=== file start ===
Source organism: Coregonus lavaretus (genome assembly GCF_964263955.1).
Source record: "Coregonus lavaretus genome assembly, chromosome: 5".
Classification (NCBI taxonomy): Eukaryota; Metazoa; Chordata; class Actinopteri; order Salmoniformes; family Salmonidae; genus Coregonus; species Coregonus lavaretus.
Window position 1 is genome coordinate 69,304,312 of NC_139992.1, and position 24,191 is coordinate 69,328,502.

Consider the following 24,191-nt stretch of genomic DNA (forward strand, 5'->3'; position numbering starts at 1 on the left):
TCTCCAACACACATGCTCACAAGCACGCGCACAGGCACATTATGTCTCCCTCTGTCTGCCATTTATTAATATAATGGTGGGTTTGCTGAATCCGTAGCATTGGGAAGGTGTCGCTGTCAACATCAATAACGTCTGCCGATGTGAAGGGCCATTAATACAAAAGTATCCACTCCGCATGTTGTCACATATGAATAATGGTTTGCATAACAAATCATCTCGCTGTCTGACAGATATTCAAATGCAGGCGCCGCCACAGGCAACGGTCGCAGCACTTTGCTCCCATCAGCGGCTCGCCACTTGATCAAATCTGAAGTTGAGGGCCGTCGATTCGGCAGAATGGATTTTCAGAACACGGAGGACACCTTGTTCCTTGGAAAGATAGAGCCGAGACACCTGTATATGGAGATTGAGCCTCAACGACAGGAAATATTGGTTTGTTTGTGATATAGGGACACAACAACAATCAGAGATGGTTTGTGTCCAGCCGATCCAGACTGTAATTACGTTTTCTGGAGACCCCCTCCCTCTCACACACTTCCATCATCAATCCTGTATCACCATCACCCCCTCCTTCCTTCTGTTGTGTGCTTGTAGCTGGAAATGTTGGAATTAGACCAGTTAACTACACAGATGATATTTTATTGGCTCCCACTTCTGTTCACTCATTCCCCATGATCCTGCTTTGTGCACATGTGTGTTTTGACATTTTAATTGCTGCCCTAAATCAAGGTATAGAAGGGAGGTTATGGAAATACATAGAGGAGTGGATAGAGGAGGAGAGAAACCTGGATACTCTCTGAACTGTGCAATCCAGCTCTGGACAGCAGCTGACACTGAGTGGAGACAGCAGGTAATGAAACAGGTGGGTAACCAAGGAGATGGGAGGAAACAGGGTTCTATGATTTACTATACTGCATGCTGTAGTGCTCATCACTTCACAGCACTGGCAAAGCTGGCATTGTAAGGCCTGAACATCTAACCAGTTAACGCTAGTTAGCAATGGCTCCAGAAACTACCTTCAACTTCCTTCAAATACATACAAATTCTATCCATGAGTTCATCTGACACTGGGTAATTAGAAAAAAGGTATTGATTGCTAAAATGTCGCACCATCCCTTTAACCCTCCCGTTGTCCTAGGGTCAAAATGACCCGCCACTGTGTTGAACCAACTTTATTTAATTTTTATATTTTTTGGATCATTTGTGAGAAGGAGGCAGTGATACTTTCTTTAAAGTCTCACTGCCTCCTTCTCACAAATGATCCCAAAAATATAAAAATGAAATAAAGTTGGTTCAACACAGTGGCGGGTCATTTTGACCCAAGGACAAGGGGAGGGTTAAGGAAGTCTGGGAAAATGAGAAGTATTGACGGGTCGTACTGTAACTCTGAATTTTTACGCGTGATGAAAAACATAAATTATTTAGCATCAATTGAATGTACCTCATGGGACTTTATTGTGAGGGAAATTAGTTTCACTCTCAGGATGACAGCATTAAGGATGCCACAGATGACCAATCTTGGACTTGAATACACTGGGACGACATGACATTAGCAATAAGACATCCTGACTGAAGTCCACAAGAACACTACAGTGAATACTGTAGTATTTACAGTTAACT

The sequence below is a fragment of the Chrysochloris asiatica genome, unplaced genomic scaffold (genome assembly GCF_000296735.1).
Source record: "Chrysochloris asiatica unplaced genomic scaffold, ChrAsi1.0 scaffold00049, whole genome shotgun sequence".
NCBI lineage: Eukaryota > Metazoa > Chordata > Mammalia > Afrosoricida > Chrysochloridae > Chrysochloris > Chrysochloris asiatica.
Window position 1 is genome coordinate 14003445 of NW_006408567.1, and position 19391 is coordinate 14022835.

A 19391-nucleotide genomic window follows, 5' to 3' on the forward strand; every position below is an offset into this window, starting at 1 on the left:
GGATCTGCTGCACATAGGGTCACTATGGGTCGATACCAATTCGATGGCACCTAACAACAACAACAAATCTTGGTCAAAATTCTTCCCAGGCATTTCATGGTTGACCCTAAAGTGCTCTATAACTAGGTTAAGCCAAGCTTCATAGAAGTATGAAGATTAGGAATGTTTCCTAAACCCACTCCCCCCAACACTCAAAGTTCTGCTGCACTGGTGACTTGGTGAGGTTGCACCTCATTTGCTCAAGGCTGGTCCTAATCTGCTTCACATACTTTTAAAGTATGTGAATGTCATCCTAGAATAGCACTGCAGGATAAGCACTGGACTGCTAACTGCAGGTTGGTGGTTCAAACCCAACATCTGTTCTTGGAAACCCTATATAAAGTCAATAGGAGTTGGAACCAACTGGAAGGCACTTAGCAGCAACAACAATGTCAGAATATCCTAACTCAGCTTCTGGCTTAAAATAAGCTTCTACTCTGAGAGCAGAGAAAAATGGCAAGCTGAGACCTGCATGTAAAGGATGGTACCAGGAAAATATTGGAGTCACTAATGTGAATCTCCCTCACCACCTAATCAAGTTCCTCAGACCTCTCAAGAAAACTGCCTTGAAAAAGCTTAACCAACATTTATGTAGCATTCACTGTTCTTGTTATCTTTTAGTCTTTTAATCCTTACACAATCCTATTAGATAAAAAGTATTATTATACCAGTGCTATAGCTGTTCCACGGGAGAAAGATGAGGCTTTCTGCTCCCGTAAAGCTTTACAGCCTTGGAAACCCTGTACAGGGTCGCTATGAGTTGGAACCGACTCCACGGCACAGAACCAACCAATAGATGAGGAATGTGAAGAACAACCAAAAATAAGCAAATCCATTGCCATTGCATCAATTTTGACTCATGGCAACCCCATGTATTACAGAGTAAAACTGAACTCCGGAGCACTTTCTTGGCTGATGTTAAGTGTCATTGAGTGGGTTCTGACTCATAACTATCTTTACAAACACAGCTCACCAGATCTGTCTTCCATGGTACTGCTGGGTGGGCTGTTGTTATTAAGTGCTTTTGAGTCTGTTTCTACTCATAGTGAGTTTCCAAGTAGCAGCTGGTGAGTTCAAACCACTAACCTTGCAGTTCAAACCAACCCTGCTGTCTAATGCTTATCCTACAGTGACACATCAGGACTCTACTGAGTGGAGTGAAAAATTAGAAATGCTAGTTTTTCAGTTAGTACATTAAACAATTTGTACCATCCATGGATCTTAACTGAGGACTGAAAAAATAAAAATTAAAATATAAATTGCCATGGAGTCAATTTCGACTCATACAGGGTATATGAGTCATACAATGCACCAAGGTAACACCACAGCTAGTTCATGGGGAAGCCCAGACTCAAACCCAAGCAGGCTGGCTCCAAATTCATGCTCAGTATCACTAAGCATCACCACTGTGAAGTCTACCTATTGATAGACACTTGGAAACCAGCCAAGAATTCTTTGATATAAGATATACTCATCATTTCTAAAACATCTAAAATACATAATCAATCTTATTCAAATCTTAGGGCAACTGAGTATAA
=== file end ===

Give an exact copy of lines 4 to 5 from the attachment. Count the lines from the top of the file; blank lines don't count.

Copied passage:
Window position 1 is genome coordinate 69,304,312 of NC_139992.1, and position 24,191 is coordinate 69,328,502.

Consider the following 24,191-nt stretch of genomic DNA (forward strand, 5'->3'; position numbering starts at 1 on the left):